What’s been your experience of how people dress for church?
I think we’ve all been aware that there are some who at times dress too casually for Mass. In some cases, one might even question the level of modesty in attire. I think it’s important for all of us to note that our attire should not be a distraction to other people. This goes for both men and women. I don’t think we need to wear T-shirts that advertise beer or that have inappropriate words that could bring offense to someone else. Again, I think the responsibility lies with each individual. We should act with charity and responsibility and not be a stumbling block to someone else’s worship experience.

Is the problem also just a general relaxing of dress codes in the culture?
That does have something to do with it. Everybody knows about “Casual Fridays” and events like that. Fewer people wear coats and ties to the workplace. It used to be that to get into a fancy restaurant in New Orleans, you had to be dressed appropriately. Men had to wear a jacket and tie. Nobody could walk into a restaurant in flip-flops. Those days are largely gone. I realize that the more we live in a casual society, that relaxed dress code becomes more the norm. I want to be sensitive to that reality. At the same time, I’d like to continue posing the question: Does the way we dress for church say something about how we view the importance of the event? I’d like to reiterate: I am always grateful to God that people are in church with the desire to celebrate the Eucharist. To me, attire is always a secondary consideration. Nevertheless, it is worthy of our consideration. I’m not sure how much God cares about our attire, but dressing appropriately is a way of our saying to God and to others that we value the Eucharist and see it as sacred and as the source and summit of our lives as Catholics. My prayer would be that people truly would understand what it means not to be a distraction to others in such a sacred moment. I’d love to encourage more people to live up to the adage of wearing their “Sunday best” – not to show off but as a concrete way of thanking God and caring for our neighbors in the next pew.

Prayer for Religious Liberty

Almighty God, Father of all nations, for freedom you have set us free in Christ Jesus (Gal 5:1). We praise and bless you for the gift of religious liberty, the foundation of human rights, justice and the common good.  Grant to our leaders the wisdom to protect and promote our liberties. By your grace may we have the courage to defend them, for ourselves and for all those who live in this blessed land. We ask this through the intercession of Mary Immaculate, our patroness, and in the name of your Son, our Lord Jesus Christ, in the unity of the Holy Spirit, with whom you live and reign, one God, for ever and ever. Amen.

St. Thomas More, pray for us
St. John Fisher, pray for us
St. Teresa Benedicta of the Cross, pray for us
Bl. Miguel Pro, pray for us

Trinity Sunday

Trinity Sunday, also known as the Solemnity of the Most Holy Trinity, is celebrated a week after Pentecost Sunday in honor of the most fundamental of Christian beliefs—belief in the Holy Trinity. We can never fully understand the mystery of the Trinity, but we can sum it up in the following formula: God is three Persons in one Nature. The three Persons of God—Father, Son, and Holy Spirit—are all equally God. They cannot be divided.  As the above diagram shows, each person of the Holy Trinity is a separate person, having been identified as such in the Holy Bible, but each are also the One True God.  It’s why we make the sign of the cross in the Name of the Father and the Son and the Holy Spirit, rather than the “names.”  It’s a profound mystery that many other religions reject.  It’s not something that is easily explainable, but it was revealed by Jesus Christ through His Divine Word, and the Holy Spirit has filled our hearts and minds to help us understand it.  We reinforce our belief in the Holy Trinity each time we make the sign of the cross.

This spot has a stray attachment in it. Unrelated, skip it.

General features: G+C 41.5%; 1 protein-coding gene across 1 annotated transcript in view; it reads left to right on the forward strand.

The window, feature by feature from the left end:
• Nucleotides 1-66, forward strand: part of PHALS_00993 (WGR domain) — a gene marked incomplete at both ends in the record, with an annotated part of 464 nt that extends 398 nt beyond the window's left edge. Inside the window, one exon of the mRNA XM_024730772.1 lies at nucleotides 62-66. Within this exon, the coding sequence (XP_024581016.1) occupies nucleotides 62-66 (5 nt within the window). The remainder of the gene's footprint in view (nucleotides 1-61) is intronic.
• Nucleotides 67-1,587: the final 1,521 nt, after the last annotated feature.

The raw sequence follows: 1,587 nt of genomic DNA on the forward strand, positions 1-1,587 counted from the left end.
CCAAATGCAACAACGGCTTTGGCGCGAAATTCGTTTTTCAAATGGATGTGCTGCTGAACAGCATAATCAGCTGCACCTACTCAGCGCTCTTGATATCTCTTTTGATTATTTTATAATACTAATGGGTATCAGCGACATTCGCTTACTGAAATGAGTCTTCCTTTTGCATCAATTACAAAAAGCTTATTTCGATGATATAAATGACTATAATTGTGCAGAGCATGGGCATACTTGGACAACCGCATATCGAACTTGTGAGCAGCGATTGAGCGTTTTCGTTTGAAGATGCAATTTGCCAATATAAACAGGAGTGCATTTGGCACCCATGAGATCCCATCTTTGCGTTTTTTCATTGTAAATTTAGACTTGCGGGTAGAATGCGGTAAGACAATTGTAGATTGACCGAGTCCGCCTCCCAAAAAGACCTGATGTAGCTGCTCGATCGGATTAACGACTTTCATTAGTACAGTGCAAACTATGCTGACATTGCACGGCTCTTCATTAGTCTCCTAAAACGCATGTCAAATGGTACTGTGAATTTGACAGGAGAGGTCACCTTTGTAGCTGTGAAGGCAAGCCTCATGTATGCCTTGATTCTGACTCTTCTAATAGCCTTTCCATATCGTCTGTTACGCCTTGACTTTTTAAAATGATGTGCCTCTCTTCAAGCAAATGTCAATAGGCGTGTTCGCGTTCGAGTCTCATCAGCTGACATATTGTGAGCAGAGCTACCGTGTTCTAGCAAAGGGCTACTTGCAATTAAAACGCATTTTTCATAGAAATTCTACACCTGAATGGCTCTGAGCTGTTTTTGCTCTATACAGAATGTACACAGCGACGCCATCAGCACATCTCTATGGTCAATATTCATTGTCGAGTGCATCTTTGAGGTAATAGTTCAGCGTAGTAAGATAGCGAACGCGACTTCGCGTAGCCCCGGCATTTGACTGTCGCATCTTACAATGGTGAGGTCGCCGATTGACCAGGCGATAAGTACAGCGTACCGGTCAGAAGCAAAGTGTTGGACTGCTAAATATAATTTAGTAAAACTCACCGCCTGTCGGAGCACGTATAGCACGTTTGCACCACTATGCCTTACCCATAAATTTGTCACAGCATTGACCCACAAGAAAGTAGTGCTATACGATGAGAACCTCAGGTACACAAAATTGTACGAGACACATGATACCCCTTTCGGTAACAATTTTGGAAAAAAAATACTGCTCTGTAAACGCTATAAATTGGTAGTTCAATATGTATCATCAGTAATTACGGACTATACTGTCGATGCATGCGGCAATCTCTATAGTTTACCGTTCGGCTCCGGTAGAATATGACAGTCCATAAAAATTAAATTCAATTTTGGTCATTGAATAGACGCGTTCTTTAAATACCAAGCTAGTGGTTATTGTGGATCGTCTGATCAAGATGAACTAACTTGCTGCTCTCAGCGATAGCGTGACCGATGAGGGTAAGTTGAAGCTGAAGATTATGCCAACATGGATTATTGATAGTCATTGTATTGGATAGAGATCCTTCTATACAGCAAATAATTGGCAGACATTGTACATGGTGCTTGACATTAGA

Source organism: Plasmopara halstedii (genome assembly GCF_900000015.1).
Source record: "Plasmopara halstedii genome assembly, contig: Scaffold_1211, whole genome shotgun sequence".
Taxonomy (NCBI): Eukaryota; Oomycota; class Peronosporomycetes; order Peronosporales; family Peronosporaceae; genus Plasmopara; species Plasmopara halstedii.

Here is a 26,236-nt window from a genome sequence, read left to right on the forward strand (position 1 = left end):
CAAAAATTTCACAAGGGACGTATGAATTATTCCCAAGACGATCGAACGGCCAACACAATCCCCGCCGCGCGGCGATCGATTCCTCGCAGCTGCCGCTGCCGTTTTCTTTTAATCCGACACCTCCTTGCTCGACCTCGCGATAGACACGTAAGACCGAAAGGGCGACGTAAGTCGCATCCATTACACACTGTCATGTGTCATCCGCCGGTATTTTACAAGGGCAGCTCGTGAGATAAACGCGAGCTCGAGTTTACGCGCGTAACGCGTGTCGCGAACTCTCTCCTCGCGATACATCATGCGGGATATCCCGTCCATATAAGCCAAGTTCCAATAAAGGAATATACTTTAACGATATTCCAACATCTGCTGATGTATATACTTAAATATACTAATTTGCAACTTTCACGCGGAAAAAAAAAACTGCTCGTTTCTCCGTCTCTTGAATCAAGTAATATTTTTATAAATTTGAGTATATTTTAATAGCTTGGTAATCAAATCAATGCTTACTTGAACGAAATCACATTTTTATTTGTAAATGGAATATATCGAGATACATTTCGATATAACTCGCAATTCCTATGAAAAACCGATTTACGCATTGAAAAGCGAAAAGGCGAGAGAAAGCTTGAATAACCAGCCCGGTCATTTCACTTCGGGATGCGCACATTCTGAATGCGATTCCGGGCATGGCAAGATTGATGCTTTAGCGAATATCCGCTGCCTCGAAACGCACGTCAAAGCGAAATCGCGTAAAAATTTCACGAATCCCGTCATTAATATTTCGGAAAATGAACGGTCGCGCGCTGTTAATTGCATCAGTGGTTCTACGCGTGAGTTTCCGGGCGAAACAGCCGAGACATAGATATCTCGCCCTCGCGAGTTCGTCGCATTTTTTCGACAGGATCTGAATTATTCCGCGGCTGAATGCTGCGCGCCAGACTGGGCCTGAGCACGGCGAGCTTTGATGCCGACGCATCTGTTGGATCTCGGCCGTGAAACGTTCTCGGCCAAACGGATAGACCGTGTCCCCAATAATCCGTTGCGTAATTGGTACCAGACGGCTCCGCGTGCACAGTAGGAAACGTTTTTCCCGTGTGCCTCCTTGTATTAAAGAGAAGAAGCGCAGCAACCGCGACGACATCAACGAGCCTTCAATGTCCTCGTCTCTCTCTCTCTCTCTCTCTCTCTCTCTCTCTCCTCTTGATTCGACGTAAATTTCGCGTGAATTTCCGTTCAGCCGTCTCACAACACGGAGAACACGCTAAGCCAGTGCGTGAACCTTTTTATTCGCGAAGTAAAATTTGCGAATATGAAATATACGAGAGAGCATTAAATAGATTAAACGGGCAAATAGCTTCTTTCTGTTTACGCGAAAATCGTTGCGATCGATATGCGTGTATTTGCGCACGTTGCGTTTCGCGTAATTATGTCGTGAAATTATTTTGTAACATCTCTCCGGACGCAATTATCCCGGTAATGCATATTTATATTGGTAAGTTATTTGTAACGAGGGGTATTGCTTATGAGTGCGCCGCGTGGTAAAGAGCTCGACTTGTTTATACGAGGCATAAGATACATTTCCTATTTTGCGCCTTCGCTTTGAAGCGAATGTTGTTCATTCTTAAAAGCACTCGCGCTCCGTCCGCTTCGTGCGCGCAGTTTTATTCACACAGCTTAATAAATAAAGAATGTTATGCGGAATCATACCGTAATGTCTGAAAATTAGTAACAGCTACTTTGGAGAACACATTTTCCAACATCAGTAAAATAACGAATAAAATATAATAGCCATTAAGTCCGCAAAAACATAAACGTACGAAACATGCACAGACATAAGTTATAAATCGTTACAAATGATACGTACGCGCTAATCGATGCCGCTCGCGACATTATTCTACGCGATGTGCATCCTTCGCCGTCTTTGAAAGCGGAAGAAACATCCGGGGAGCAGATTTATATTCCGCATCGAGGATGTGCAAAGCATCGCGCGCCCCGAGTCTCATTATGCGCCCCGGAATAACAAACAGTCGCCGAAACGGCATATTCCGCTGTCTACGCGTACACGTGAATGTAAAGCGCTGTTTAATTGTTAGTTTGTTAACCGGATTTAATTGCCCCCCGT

The origins of the celebration of Trinity Sunday go back to the Arian heresy of the fourth century, when Arius denied the divinity of Jesus Christ by denying that there are three Persons in God. To stress the doctrine of the Trinity, the Fathers of the Church composed prayers and hymns that were recited on Sundays as part of the Divine Office, the official prayer of the Church. Eventually, a special version of that office began to be celebrated on the Sunday after Pentecost, and the Church in England, at the request of St. Thomas à Becket (1118-1170), was granted permission to celebrate Trinity Sunday. The celebration of Trinity Sunday was made universal by Pope John XXII (1316-34).

For many centuries, the Athanasian Creed was recited at Mass on Trinity Sunday. While seldom read today, the creed can be read privately or recited with your family to revive this ancient tradition.

Retrouvaille Weekend for Troubled Marriages

Retrouvaille is a program designed to provide help and support to married couples who are undergoing difficulties in their relationship. Sponsored by the Catholic Church, Retrouvaille is open to couples of all faiths. It has proven helpful to couples who are troubled and stressed, or if the relationship has grown cold and distant. The next Retrouvaille Weekend will be July 6-8, 2018, at the William J. Kelly Retreat Center in Bay St. Louis, Mississippi. For additional information or to have information mailed to you contact the Office of Marriage and Family Life at 504-861-6243 or see the website at